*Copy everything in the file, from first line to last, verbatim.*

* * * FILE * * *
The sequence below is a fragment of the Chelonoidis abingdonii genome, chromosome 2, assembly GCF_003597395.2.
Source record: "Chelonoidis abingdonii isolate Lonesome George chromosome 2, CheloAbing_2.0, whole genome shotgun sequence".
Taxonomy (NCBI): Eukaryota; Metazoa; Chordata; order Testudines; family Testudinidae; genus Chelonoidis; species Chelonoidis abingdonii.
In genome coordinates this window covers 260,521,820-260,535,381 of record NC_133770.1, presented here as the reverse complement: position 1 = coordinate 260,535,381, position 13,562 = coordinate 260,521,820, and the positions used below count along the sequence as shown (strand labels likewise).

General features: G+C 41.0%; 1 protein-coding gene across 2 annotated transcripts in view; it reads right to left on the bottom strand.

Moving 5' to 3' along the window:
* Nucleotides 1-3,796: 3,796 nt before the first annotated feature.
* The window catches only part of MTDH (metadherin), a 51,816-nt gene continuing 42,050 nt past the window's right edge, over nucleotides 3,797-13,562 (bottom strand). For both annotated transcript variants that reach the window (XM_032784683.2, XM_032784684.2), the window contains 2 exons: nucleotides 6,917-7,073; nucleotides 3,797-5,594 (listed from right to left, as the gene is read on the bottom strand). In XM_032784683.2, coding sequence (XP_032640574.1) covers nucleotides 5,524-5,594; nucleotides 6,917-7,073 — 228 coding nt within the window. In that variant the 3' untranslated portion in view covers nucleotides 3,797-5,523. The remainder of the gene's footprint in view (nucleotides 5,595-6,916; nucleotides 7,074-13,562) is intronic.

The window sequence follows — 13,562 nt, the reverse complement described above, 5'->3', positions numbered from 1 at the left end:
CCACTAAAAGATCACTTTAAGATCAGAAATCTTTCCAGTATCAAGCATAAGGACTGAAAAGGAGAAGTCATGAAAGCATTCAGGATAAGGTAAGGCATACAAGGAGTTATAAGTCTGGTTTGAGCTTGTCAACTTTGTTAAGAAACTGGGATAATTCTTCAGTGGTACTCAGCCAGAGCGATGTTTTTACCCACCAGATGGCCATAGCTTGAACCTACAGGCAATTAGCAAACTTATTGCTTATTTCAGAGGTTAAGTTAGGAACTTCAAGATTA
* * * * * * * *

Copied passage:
The sequence below is a fragment of the Chelonoidis abingdonii genome, chromosome 2, assembly GCF_003597395.2.
Source record: "Chelonoidis abingdonii isolate Lonesome George chromosome 2, CheloAbing_2.0, whole genome shotgun sequence".
Taxonomy (NCBI): Eukaryota; Metazoa; Chordata; order Testudines; family Testudinidae; genus Chelonoidis; species Chelonoidis abingdonii.
In genome coordinates this window covers 260,521,820-260,535,381 of record NC_133770.1, presented here as the reverse complement: position 1 = coordinate 260,535,381, position 13,562 = coordinate 260,521,820, and the positions used below count along the sequence as shown (strand labels likewise).

General features: G+C 41.0%; 1 protein-coding gene across 2 annotated transcripts in view; it reads right to left on the bottom strand.

Moving 5' to 3' along the window:
* Nucleotides 1-3,796: 3,796 nt before the first annotated feature.
* The window catches only part of MTDH (metadherin), a 51,816-nt gene continuing 42,050 nt past the window's right edge, over nucleotides 3,797-13,562 (bottom strand). For both annotated transcript variants that reach the window (XM_032784683.2, XM_032784684.2), the window contains 2 exons: nucleotides 6,917-7,073; nucleotides 3,797-5,594 (listed from right to left, as the gene is read on the bottom strand). In XM_032784683.2, coding sequence (XP_032640574.1) covers nucleotides 5,524-5,594; nucleotides 6,917-7,073 — 228 coding nt within the window. In that variant the 3' untranslated portion in view covers nucleotides 3,797-5,523. The remainder of the gene's footprint in view (nucleotides 5,595-6,916; nucleotides 7,074-13,562) is intronic.

The window sequence follows — 13,562 nt, the reverse complement described above, 5'->3', positions numbered from 1 at the left end:
CCACTAAAAGATCACTTTAAGATCAGAAATCTTTCCAGTATCAAGCATAAGGACTGAAAAGGAGAAGTCATGAAAGCATTCAGGATAAGGTAAGGCATACAAGGAGTTATAAGTCTGGTTTGAGCTTGTCAACTTTGTTAAGAAACTGGGATAATTCTTCAGTGGTACTCAGCCAGAGCGATGTTTTTACCCACCAGATGGCCATAGCTTGAACCTACAGGCAATTAGCAAACTTATTGCTTATTTCAGAGGTTAAGTTAGGAACTTCAAGATTA